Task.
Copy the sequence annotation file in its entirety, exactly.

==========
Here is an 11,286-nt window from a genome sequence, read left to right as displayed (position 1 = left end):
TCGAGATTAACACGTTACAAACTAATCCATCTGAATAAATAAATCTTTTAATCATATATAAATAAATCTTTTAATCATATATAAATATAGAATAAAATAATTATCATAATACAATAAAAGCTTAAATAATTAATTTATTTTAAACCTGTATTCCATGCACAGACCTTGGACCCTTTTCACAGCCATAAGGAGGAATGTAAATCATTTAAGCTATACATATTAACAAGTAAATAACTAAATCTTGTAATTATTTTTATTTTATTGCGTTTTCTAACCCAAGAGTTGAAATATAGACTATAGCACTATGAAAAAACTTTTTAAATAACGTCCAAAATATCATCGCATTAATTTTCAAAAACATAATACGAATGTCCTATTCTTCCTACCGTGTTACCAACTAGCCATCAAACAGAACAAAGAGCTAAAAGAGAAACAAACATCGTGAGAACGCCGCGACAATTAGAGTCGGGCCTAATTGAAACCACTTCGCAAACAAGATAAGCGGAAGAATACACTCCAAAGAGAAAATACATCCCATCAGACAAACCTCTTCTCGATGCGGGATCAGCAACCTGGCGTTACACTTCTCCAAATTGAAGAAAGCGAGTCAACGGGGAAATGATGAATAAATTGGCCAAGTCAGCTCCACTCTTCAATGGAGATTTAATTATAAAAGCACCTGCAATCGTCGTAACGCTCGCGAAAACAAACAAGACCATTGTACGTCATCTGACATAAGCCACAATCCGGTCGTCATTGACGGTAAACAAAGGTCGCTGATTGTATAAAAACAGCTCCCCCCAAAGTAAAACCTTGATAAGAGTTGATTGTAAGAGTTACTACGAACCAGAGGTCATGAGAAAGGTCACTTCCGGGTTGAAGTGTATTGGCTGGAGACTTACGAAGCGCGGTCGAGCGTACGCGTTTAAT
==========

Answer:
Here is an 11,286-nt window from a genome sequence, read left to right as displayed (position 1 = left end):
TCGAGATTAACACGTTACAAACTAATCCATCTGAATAAATAAATCTTTTAATCATATATAAATAAATCTTTTAATCATATATAAATATAGAATAAAATAATTATCATAATACAATAAAAGCTTAAATAATTAATTTATTTTAAACCTGTATTCCATGCACAGACCTTGGACCCTTTTCACAGCCATAAGGAGGAATGTAAATCATTTAAGCTATACATATTAACAAGTAAATAACTAAATCTTGTAATTATTTTTATTTTATTGCGTTTTCTAACCCAAGAGTTGAAATATAGACTATAGCACTATGAAAAAACTTTTTAAATAACGTCCAAAATATCATCGCATTAATTTTCAAAAACATAATACGAATGTCCTATTCTTCCTACCGTGTTACCAACTAGCCATCAAACAGAACAAAGAGCTAAAAGAGAAACAAACATCGTGAGAACGCCGCGACAATTAGAGTCGGGCCTAATTGAAACCACTTCGCAAACAAGATAAGCGGAAGAATACACTCCAAAGAGAAAATACATCCCATCAGACAAACCTCTTCTCGATGCGGGATCAGCAACCTGGCGTTACACTTCTCCAAATTGAAGAAAGCGAGTCAACGGGGAAATGATGAATAAATTGGCCAAGTCAGCTCCACTCTTCAATGGAGATTTAATTATAAAAGCACCTGCAATCGTCGTAACGCTCGCGAAAACAAACAAGACCATTGTACGTCATCTGACATAAGCCACAATCCGGTCGTCATTGACGGTAAACAAAGGTCGCTGATTGTATAAAAACAGCTCCCCCCAAAGTAAAACCTTGATAAGAGTTGATTGTAAGAGTTACTACGAACCAGAGGTCATGAGAAAGGTCACTTCCGGGTTGAAGTGTATTGGCTGGAGACTTACGAAGCGCGGTCGAGCGTACGCGTTTAAT